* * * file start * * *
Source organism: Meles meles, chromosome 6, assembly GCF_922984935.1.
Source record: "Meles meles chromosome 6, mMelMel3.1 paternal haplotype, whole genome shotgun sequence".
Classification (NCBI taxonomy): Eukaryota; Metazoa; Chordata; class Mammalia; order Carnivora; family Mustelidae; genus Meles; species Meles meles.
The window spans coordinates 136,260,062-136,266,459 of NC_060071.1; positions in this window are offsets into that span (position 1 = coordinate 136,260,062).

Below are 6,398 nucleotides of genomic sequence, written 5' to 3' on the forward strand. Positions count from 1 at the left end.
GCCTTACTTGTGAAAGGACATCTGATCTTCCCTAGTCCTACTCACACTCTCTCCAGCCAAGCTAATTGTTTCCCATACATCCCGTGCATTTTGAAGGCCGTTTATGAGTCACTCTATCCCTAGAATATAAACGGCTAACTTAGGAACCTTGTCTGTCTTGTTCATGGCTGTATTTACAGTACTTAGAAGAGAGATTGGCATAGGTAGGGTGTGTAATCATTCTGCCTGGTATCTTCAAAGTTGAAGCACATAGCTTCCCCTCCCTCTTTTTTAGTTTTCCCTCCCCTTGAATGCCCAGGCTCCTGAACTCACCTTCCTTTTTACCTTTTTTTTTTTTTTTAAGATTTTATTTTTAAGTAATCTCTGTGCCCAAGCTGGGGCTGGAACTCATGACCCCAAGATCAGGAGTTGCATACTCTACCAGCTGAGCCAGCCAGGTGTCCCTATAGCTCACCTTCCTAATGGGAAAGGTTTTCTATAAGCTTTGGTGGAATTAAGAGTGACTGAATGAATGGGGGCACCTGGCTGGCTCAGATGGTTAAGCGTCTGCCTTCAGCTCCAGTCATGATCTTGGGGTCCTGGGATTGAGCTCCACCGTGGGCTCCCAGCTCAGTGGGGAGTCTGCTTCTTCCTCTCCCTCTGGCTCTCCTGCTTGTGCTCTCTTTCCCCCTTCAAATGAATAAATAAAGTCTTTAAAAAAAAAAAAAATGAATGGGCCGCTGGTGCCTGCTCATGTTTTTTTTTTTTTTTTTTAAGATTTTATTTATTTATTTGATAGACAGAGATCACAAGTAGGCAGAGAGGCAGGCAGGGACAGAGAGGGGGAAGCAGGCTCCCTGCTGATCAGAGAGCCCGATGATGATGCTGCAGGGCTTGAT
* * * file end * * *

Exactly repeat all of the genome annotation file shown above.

Source organism: Meles meles, chromosome 6, assembly GCF_922984935.1.
Source record: "Meles meles chromosome 6, mMelMel3.1 paternal haplotype, whole genome shotgun sequence".
Classification (NCBI taxonomy): Eukaryota; Metazoa; Chordata; class Mammalia; order Carnivora; family Mustelidae; genus Meles; species Meles meles.
The window spans coordinates 136,260,062-136,266,459 of NC_060071.1; positions in this window are offsets into that span (position 1 = coordinate 136,260,062).

Below are 6,398 nucleotides of genomic sequence, written 5' to 3' on the forward strand. Positions count from 1 at the left end.
GCCTTACTTGTGAAAGGACATCTGATCTTCCCTAGTCCTACTCACACTCTCTCCAGCCAAGCTAATTGTTTCCCATACATCCCGTGCATTTTGAAGGCCGTTTATGAGTCACTCTATCCCTAGAATATAAACGGCTAACTTAGGAACCTTGTCTGTCTTGTTCATGGCTGTATTTACAGTACTTAGAAGAGAGATTGGCATAGGTAGGGTGTGTAATCATTCTGCCTGGTATCTTCAAAGTTGAAGCACATAGCTTCCCCTCCCTCTTTTTTAGTTTTCCCTCCCCTTGAATGCCCAGGCTCCTGAACTCACCTTCCTTTTTACCTTTTTTTTTTTTTTTAAGATTTTATTTTTAAGTAATCTCTGTGCCCAAGCTGGGGCTGGAACTCATGACCCCAAGATCAGGAGTTGCATACTCTACCAGCTGAGCCAGCCAGGTGTCCCTATAGCTCACCTTCCTAATGGGAAAGGTTTTCTATAAGCTTTGGTGGAATTAAGAGTGACTGAATGAATGGGGGCACCTGGCTGGCTCAGATGGTTAAGCGTCTGCCTTCAGCTCCAGTCATGATCTTGGGGTCCTGGGATTGAGCTCCACCGTGGGCTCCCAGCTCAGTGGGGAGTCTGCTTCTTCCTCTCCCTCTGGCTCTCCTGCTTGTGCTCTCTTTCCCCCTTCAAATGAATAAATAAAGTCTTTAAAAAAAAAAAAAATGAATGGGCCGCTGGTGCCTGCTCATGTTTTTTTTTTTTTTTTTTAAGATTTTATTTATTTATTTGATAGACAGAGATCACAAGTAGGCAGAGAGGCAGGCAGGGACAGAGAGGGGGAAGCAGGCTCCCTGCTGATCAGAGAGCCCGATGATGATGCTGCAGGGCTTGAT